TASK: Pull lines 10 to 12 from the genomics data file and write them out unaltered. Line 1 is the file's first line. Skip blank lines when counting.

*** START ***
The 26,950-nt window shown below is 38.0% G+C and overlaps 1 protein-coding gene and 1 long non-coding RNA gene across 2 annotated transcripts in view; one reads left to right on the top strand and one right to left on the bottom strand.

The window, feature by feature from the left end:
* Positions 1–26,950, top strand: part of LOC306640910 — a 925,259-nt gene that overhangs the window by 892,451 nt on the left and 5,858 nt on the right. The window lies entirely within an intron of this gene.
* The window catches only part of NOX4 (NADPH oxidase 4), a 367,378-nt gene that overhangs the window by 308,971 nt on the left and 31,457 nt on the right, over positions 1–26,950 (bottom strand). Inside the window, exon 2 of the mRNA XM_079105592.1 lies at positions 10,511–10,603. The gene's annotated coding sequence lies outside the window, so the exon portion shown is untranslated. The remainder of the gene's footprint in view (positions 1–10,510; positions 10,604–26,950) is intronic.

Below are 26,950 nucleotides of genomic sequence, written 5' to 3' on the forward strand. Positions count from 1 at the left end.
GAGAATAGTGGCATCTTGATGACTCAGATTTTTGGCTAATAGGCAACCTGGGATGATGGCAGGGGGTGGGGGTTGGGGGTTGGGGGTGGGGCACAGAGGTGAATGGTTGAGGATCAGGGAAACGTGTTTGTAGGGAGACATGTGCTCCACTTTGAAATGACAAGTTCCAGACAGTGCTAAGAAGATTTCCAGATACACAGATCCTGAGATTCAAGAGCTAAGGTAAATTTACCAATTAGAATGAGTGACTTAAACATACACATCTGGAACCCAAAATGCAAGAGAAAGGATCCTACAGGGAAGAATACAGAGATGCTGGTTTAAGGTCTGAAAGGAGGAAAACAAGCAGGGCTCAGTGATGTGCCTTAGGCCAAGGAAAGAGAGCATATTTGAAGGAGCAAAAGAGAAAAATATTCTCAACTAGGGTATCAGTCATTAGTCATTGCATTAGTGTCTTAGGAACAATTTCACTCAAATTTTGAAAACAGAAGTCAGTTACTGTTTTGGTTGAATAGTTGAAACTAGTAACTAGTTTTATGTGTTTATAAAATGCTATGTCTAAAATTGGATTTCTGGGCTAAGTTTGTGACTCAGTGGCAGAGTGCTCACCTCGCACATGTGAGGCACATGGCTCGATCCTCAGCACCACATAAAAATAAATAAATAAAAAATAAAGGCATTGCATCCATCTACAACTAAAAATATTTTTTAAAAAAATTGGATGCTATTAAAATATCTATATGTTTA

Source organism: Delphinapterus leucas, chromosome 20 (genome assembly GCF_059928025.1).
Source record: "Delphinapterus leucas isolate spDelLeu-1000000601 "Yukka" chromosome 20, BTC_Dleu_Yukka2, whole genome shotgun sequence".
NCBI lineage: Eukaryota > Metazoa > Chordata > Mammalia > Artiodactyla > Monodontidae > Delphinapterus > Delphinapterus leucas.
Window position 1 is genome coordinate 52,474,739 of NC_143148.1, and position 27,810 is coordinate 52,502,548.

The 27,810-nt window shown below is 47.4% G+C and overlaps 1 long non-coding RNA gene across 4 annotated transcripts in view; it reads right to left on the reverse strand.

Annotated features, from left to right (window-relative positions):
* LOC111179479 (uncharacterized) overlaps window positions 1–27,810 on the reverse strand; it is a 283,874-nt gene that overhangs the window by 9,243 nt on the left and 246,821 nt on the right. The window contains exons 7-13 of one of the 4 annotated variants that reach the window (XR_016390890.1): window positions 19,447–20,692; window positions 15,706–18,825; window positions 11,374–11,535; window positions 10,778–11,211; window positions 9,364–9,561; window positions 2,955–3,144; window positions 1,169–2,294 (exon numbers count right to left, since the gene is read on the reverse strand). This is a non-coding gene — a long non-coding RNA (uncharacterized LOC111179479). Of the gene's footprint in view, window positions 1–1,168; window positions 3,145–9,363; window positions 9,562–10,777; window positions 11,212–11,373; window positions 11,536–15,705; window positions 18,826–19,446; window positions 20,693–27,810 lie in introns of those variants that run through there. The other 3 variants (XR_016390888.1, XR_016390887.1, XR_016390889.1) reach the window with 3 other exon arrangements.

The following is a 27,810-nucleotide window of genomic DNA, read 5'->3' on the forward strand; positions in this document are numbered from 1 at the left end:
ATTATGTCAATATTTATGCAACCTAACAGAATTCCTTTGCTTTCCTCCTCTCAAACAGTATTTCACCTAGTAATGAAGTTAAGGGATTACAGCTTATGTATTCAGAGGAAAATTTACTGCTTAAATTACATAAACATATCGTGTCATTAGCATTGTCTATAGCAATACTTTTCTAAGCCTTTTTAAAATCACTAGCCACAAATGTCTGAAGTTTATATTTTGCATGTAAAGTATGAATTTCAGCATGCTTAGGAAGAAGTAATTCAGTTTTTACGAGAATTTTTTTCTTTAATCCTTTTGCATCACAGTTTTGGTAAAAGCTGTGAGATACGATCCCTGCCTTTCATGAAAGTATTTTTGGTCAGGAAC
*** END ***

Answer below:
Window position 1 is genome coordinate 52,474,739 of NC_143148.1, and position 27,810 is coordinate 52,502,548.

The 27,810-nt window shown below is 47.4% G+C and overlaps 1 long non-coding RNA gene across 4 annotated transcripts in view; it reads right to left on the reverse strand.

Annotated features, from left to right (window-relative positions):